Transportation and logistics M&A activity finish 2013 strong, reports PwC
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Merger and acquisition (M&A) activity in the transportation and logistics sector in the fourth quarter of 2013 fared well, posting the second highest quarterly deal volume and value in the last three years, even though 2013 overall deal volume and value did not fare nearly as well, according to Pricewaterhouse Coopers’ (PwC) report, “Intersections: Fourth Quarter 2013 global transportation and logistics industry mergers and acquisitions analysis.”
Deals cited by PwC in the Intersections report represent all announced deals for the quarter-as opposed to completed deals only-and the report does not parse out deals that are withdrawn, intended, or pending.
PwC reported that the fourth quarter saw a 57 percent increase in deal volume, with deal value up more than 100 percent. Fourth quarter deal value—for deals valued at $50 million or more—was $23.2 billion and represents 66 announced deals with an average deal value of $352 million, compared to 42 deals representing $10.7 billion in total value in the third quarter of 2013 and 68 deals totaling $26.5 billion in the fourth quarter of 2012.
For all of 2013, PwC reported that there were 185 deals valued at $50 million or more, totaling $65.2 billion, which is 19 percent off of total 2012 value.
PwC U.S. transportation and logistics advisory leader Jonathan Kletzel said in the report that as momentum picked up in the second half of 2013 there was an uptick in fourth quarter deal volume and value, which could translate into more deal making activity, due in part to an ongoing global economic expansion and global industrial production. But he cautioned that acquirers need to exercise caution and remain focused on small, local deals, with more easily-achievable synergies, adding that valuations are expected to remain on the high side because of competition for favored assets like the potential supply of infrastructure-related deals.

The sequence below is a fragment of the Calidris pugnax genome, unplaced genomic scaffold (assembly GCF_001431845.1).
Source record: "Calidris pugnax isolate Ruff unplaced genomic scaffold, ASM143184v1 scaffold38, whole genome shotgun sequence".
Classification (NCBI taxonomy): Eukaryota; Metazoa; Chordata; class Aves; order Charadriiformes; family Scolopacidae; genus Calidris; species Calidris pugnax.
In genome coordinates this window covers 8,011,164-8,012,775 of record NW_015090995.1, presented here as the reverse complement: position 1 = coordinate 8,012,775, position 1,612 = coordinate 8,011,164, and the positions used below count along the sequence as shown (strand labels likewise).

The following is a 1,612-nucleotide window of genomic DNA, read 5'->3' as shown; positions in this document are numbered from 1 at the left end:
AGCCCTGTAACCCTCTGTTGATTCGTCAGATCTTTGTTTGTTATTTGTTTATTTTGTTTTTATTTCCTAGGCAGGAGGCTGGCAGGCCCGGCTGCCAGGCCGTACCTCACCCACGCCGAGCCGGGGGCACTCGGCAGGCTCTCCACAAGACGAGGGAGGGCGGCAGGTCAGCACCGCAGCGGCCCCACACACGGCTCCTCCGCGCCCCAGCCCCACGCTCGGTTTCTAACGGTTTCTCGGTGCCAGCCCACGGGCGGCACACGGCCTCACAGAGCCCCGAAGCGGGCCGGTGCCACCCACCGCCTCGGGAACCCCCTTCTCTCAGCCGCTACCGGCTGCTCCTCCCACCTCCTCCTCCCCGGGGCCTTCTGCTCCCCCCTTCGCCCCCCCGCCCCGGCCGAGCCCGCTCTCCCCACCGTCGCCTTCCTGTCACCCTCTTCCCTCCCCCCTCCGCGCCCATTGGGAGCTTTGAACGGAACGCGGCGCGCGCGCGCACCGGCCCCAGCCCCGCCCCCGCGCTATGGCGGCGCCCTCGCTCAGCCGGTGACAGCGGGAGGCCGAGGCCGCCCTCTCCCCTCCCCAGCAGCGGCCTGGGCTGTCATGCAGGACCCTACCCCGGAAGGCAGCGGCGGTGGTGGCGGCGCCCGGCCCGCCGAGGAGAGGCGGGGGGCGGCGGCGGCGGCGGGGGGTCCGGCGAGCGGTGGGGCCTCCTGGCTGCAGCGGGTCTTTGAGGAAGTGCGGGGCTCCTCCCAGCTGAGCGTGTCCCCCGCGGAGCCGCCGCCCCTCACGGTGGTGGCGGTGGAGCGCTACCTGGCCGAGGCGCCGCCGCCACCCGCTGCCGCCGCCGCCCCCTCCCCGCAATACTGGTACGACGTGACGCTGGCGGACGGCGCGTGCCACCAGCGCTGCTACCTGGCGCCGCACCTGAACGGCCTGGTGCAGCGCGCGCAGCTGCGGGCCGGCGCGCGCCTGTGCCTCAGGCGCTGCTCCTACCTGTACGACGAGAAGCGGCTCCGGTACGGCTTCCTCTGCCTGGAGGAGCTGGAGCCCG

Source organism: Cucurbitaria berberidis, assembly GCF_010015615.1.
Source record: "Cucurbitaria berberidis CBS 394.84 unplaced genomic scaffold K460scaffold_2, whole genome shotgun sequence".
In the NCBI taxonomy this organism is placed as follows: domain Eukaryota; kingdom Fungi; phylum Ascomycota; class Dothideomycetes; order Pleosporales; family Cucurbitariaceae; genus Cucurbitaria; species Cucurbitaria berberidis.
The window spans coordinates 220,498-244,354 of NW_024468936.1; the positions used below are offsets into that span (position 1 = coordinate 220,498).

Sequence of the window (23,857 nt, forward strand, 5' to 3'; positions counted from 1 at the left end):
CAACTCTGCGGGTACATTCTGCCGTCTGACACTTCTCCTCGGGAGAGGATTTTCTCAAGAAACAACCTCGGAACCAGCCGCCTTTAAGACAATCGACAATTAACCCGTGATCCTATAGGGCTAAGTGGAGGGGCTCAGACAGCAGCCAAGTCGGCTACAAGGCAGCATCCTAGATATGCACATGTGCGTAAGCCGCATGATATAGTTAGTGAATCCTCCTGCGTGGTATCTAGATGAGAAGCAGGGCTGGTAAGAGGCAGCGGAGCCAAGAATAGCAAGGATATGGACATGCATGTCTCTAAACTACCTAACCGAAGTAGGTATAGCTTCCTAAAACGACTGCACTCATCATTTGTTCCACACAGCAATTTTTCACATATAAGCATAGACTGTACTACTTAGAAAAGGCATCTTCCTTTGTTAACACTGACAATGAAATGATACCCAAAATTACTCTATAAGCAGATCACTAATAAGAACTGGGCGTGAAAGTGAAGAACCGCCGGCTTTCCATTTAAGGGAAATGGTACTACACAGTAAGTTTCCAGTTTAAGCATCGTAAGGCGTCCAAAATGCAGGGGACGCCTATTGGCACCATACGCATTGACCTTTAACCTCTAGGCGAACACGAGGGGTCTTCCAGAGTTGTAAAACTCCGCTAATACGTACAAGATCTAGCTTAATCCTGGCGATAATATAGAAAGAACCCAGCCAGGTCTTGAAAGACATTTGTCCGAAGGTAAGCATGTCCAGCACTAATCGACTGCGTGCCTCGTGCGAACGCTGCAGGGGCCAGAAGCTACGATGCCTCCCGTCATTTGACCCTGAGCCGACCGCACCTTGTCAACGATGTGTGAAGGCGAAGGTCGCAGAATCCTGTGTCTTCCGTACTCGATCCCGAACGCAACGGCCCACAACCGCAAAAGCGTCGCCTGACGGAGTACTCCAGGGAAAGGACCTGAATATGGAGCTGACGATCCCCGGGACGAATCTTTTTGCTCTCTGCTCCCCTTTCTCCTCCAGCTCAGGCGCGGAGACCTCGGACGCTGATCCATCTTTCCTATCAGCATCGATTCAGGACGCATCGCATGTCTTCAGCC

“There were a significant amount of large infrastructure deals in the fourth quarter which contributed to the strong finish to 2013,” said Michael Portnoy, industry analyst with PwC’s transportation & logistics practice. “However there can often be a fair amount of volatility in deal totals from quarter to quarter, and there was not a common reason for the timing of these announcements.”
What’s more, looking at most of the 11 “mega deals”––at $1 billion or more––in 2013, the report said infrastructure accounted for most of these types of deals, specifically for airport and port assets.
Local market activity paced total fourth quarter deal activity at a 71 percent clip, with PwC observing that the proportion of local market volume hit a ten-year high in 2013.
Portnoy explained that there are multiple drivers regarding the increase of local market deals: risk-aversion, as acquirers are tending to focus more on deals with easier-to-achieve synergies (which tend to be local deals in which overlap already exists); and the shift in activity toward emerging markets, where local deals tend to be more common as the domestic industries are more fragmented and need to consolidate as their markets mature.
Local market deals occurred at a relatively high level in Asia and Oceania in the fourth quarter and in all of 2013, with the U.S. and Eurozone below pre-financial crisis levels. For the latter areas to regain traction, Portnoy said that stronger economic performance would be welcome, as there tends to be a positive correlation between economic output and transportation and logistics M&A over time. And he pointed out that during the pre-recession period, capital markets were more accommodating regarding debt financing as easier credit availability could help spur deal activity in these regions.
One area that PwC said appears “ripe for consolidation in the future is trucking and logistics.
“Trucking and logistics are more fragmented than most other US transportation modes,” noted Portnoy. “For example, railroads have been highly consolidated for some time and airlines just went through a wave of consolidation in recent years. Trucking and logistics have relatively low barriers to new M&A and, since trucking tends to underperform most other modes on the basis of profitability, M&A can help improve the overall performance.”
About the AuthorJeff Berman Jeff Berman is Group News Editor for Logistics Management, Modern Materials Handling, and Supply Chain Management Review. Jeff works and lives in Cape Elizabeth, Maine, where he covers all aspects of the supply chain, logistics, freight transportation, and materials handling sectors on a daily basis. Contact Jeff Berman
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